Despite these facts, Congress ultimately passed the Violence Against Women Act reauthorization and extended tribal court criminal jurisdiction on the basis of tribes’ “inherent sovereignty” to non-Indian offenders who committed certain domestic violence offenses.

The law also covers dating violence offenses (crimes against a current or former dating partner) on tribal lands against their tribe member partners.

State and federal authorities still retained their jurisdiction, too.

Now, the House is seeking to further expand tribal criminal jurisdiction over non-Indians, again based on tribes’ “inherent authority,” to other domestic and dating violence-related situations, as well as violence committed against a child by a caregiver, and violence committed against tribal law enforcement officers involved in preventing, investigating, arresting, or prosecuting a person for domestic violence, dating violence, or child violence.

These are all noble goals. Those who commit domestic violence against their partners, injure a child, or assault a law enforcement officer should be held accountable. (Although all of these crimes can likely already be prosecuted by state and/or federal authorities).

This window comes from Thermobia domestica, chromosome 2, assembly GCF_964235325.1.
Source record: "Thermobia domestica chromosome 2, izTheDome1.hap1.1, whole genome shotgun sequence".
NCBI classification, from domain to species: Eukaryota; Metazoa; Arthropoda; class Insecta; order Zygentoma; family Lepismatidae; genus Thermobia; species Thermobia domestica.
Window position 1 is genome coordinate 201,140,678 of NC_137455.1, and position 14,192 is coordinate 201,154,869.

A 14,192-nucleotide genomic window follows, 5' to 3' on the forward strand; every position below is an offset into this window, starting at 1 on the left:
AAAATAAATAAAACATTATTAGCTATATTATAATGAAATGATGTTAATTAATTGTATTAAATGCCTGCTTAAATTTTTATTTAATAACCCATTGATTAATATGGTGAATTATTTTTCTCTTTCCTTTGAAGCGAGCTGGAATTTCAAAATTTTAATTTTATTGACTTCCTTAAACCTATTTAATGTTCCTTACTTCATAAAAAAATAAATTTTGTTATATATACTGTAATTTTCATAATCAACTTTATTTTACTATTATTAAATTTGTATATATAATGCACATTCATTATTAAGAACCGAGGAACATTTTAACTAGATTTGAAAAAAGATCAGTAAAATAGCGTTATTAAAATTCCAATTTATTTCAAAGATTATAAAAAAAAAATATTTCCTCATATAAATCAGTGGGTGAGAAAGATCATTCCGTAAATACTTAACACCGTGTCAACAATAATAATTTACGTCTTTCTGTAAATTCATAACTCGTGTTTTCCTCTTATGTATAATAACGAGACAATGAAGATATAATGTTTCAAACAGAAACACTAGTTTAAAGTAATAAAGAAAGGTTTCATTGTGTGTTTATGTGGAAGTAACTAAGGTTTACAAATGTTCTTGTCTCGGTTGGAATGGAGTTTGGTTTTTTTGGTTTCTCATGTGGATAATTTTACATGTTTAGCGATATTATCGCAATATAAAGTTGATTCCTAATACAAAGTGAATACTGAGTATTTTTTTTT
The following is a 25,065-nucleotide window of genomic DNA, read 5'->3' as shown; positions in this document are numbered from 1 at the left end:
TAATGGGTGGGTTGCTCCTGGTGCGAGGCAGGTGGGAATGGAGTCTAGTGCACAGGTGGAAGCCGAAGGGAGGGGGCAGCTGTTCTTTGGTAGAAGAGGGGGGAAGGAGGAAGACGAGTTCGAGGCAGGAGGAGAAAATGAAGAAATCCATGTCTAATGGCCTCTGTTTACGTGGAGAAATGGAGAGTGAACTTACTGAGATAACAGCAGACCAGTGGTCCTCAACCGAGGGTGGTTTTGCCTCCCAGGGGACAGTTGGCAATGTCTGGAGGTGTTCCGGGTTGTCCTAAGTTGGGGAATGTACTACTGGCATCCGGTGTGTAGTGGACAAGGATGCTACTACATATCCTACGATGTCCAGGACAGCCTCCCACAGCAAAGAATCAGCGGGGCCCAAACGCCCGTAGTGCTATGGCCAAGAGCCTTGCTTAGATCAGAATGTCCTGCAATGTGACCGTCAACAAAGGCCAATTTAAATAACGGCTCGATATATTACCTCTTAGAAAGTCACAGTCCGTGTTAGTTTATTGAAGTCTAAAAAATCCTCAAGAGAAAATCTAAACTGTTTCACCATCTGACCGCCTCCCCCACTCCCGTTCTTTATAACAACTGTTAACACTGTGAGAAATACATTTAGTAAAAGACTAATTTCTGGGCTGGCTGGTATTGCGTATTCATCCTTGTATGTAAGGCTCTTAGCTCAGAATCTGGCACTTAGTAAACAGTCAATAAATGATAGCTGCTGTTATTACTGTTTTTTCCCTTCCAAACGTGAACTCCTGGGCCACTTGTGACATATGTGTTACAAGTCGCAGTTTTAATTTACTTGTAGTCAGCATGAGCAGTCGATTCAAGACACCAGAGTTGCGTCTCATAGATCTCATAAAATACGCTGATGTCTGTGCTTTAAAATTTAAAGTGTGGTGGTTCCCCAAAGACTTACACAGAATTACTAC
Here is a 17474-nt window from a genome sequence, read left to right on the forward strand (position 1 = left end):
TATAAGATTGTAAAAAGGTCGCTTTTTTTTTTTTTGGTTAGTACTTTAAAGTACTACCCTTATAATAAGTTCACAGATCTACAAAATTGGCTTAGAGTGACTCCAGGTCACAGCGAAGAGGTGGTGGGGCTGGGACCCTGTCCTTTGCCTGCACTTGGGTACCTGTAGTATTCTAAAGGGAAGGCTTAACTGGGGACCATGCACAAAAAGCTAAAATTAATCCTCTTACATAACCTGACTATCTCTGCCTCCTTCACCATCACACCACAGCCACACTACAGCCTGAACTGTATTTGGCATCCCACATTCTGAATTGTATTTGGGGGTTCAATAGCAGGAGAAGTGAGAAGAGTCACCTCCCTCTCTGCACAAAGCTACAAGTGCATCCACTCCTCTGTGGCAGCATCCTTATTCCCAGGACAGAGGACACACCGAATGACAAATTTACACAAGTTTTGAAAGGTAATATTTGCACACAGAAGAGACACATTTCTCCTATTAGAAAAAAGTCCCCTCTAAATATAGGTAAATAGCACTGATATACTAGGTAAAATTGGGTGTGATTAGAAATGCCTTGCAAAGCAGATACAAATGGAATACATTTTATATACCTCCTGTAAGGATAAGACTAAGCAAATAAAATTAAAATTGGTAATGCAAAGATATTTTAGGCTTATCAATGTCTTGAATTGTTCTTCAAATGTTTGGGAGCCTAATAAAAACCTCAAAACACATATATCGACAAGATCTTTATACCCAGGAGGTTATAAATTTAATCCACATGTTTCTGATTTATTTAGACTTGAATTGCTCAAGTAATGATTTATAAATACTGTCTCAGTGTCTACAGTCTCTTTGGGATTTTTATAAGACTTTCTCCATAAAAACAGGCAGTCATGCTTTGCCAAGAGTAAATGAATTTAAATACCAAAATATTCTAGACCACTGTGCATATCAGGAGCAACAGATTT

But it’s not the intent of Congress’ bill that’s the problem, it’s how Congress is choosing to advance it.

By extending this jurisdiction on the basis of tribes’ “inherent sovereignty,” constitutional protections afforded to the accused do not apply to the proceedings.

To address this apparent gap in protection for the accused, bills extending jurisdiction have required tribes to adopt certain procedural safeguards, and the Indian Civil Rights Act statutorily provides many of the same protections provided by the U.S. Constitution.

Nevertheless, problems remain.

For example, if tribal authorities violate any of these statutory protections when arresting, investigating, prosecuting, or trying non-Indian defendants, it’s unclear that the defendant has a remedy.

Sure, habeas corpus relief is available, but it requires someone to be in custody. Which means that if tribal police violate your rights, but then immediately release you, habeas corpus wouldn’t be available because you would no longer be in custody. Your rights have still been violated, but with no clear recourse to seek a remedy.